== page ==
This paper reports on the design and comparison of two economically inspired mechanisms for task allocation in environments where sellers have finite production capacities and a cost structure composed of a fixed overhead cost and a constant marginal cost. Such mechanisms are required when a system consists of multiple self-interested stakeholders that each possess private information that is relevant to solving a systemwide problem. Against this background, we first develop a computationally tractable centralized mechanism that finds the set of producers that have the lowest total cost in providing a certain demand (i.e., it is efficient). We achieve this by extending the standard Vickrey-Clarke-Groves mechanism to allow for multiattribute bids and by introducing a novel penalty scheme such that producers are incentivized to truthfully report their capacities and their costs. Furthermore, our extended mechanism is able to handle sellers' uncertainty about their production capacity and ensures that individual agents find it profitable to participate in the mechanism. However, since this first mechanism is centralized, we also develop a complementary decentralized mechanism based around the continuous double auction. Again, because of the characteristics of our domain, we need to extend the standard form of this protocol by introducing a novel clearing rule based around an order book. With this modified protocol, we empirically demonstrate (with simple trading strategies) that the mechanism achieves high efficiency. In particular, despite this simplicity, the traders can still derive a profit from the market which makes our mechanism attractive since these results are a likely lower bound on their expected returns.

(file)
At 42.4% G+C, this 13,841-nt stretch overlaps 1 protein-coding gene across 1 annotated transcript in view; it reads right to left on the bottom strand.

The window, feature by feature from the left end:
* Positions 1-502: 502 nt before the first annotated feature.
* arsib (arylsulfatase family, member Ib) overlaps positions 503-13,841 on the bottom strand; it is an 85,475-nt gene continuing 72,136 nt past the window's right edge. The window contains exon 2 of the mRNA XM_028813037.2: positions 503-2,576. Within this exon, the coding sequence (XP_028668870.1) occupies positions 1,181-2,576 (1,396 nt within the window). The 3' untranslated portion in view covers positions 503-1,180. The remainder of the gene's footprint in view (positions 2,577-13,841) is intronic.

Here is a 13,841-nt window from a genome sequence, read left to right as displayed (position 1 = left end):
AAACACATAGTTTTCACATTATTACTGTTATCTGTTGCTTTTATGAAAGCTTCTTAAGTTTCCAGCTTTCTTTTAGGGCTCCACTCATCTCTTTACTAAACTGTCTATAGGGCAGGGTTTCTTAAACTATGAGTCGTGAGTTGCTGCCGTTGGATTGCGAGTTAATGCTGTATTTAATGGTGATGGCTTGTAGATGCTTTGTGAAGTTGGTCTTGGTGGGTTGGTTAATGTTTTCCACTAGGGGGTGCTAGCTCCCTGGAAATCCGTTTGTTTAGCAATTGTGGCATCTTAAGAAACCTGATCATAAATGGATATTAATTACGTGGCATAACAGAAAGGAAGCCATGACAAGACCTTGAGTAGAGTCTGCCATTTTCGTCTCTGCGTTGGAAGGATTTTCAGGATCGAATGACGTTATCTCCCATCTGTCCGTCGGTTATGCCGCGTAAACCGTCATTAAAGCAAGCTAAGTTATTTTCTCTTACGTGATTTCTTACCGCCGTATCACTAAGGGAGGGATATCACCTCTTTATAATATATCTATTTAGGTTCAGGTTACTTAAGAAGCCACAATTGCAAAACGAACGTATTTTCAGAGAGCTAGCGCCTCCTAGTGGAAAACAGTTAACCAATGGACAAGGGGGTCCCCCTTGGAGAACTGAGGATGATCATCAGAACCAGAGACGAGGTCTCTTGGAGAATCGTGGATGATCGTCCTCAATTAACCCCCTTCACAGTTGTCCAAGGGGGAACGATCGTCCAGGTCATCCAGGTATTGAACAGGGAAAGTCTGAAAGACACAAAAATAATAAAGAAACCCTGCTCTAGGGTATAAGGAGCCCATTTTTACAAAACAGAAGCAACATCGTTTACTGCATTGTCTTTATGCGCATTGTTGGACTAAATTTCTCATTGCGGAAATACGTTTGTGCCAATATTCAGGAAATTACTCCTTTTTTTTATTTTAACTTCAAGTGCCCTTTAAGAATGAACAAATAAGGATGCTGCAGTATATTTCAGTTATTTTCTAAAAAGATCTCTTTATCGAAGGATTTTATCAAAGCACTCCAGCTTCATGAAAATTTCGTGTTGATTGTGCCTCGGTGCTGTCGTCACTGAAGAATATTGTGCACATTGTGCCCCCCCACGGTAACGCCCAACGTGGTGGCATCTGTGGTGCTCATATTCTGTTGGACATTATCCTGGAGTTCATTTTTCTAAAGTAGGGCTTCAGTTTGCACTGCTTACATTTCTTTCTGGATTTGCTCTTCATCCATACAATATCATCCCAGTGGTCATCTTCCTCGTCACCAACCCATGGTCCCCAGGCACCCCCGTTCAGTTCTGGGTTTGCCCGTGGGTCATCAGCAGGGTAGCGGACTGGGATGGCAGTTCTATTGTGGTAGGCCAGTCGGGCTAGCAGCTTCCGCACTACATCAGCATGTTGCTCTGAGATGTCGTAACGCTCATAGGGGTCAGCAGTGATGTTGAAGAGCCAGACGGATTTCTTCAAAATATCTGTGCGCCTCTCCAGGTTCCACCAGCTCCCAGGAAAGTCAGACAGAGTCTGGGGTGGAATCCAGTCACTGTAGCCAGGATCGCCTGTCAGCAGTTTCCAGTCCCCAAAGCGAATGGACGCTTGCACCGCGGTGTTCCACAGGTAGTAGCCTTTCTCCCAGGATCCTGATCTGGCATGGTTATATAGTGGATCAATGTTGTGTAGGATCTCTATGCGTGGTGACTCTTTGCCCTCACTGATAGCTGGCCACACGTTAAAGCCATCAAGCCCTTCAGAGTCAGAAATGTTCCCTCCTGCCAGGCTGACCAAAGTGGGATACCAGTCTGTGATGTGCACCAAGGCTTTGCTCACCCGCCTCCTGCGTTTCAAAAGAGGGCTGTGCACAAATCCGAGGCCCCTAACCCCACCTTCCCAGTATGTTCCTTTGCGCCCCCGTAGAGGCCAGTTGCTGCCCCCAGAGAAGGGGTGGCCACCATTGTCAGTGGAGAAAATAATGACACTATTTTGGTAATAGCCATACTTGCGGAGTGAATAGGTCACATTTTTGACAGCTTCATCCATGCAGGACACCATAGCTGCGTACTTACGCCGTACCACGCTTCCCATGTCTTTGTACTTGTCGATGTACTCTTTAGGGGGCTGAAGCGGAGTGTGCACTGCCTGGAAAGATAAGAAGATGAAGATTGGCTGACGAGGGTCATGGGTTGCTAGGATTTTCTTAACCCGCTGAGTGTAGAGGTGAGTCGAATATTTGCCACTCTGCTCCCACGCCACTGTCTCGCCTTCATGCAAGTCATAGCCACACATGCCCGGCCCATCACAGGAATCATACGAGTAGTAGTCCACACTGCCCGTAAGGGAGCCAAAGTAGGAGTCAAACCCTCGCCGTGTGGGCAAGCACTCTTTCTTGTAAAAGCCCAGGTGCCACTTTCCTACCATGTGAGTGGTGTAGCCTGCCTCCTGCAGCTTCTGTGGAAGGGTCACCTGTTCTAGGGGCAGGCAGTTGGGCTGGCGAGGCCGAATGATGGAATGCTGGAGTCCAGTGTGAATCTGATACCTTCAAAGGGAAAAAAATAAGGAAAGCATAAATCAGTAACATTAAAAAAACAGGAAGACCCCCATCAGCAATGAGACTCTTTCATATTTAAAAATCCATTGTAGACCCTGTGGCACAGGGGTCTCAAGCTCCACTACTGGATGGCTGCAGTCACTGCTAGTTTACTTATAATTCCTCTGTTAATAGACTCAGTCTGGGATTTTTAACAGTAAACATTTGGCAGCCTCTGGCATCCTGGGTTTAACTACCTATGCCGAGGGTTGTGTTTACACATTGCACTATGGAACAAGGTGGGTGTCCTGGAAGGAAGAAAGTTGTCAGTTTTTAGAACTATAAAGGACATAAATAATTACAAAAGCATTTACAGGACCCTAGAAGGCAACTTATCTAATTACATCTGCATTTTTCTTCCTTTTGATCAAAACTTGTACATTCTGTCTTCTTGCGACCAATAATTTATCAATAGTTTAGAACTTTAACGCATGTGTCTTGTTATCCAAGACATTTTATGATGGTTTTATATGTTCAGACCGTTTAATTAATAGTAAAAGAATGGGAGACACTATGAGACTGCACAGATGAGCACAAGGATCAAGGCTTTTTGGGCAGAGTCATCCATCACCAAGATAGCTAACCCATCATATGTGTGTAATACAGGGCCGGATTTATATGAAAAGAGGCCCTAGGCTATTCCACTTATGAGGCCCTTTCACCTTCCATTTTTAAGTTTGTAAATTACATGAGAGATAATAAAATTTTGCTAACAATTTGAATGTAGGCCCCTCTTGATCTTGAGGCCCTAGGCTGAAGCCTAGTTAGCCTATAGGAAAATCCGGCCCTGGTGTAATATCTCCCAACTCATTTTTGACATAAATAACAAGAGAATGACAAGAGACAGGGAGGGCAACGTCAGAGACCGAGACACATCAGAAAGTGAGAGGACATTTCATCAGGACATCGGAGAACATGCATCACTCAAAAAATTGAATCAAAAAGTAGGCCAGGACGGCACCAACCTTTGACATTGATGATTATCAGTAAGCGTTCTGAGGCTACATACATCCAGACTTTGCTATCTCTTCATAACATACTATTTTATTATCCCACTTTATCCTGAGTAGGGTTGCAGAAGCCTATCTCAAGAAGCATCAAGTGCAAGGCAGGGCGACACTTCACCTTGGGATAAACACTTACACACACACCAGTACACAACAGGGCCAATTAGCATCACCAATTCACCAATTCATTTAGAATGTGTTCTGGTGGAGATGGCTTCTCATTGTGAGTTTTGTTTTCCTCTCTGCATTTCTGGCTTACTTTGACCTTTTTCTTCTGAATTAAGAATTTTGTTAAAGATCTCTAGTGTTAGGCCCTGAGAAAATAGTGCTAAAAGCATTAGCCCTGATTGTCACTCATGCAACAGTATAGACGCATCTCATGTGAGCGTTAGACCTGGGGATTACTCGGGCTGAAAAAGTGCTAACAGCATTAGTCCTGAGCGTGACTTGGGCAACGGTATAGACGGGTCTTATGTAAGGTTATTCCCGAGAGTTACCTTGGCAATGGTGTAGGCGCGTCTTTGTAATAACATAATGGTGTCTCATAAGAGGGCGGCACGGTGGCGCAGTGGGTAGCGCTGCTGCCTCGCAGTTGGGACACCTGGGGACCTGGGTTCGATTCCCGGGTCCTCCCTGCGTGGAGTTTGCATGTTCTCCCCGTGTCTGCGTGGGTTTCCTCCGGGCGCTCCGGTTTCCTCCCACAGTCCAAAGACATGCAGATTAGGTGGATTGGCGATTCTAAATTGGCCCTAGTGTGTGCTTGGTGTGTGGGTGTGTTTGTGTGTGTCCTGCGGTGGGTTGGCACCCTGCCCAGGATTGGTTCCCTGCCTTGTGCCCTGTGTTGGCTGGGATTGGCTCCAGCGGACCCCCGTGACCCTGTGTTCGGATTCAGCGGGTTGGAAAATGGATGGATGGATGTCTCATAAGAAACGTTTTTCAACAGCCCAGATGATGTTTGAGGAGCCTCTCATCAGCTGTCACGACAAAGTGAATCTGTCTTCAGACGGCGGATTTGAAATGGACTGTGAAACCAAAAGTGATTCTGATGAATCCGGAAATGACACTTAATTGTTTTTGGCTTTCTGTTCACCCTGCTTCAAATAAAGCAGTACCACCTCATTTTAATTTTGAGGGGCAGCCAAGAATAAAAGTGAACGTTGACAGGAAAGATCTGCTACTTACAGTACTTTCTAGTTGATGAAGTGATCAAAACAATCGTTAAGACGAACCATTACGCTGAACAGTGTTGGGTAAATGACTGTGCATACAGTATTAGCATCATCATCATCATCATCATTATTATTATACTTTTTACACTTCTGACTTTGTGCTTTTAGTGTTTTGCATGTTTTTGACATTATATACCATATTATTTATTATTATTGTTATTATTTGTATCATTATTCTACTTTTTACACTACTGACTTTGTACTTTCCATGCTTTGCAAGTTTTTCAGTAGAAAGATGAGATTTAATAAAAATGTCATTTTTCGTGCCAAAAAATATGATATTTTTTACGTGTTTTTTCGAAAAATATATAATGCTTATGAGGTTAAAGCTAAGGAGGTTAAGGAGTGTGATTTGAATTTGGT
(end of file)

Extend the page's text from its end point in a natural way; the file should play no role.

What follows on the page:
|Number of pages||15|
|Journal||IEEE Transactions on Systems, Man, and Cybernetics Part A:Systems and Humans|
|State||Published - May 2007|
Bibliographical noteFunding Information:
Manuscript received January 5, 2005; revised December 1, 2005. The work of R. K. Dash was supported by a BAE Systems studentship and ORS scholarship. The works of P. Vytelingum and E. David were supported by the DIF-DTC project (8.6) for Agent-Based Control Systems. The work of A. Rogers was supported by the ARGUS II Defence and Aerospace Research Partnership (DARP) project. This paper was recommended by Associate Editor C. Hsu.
- Decision theory
- Distributed decision making
- Market-based control (MBC)
- Multiagent systems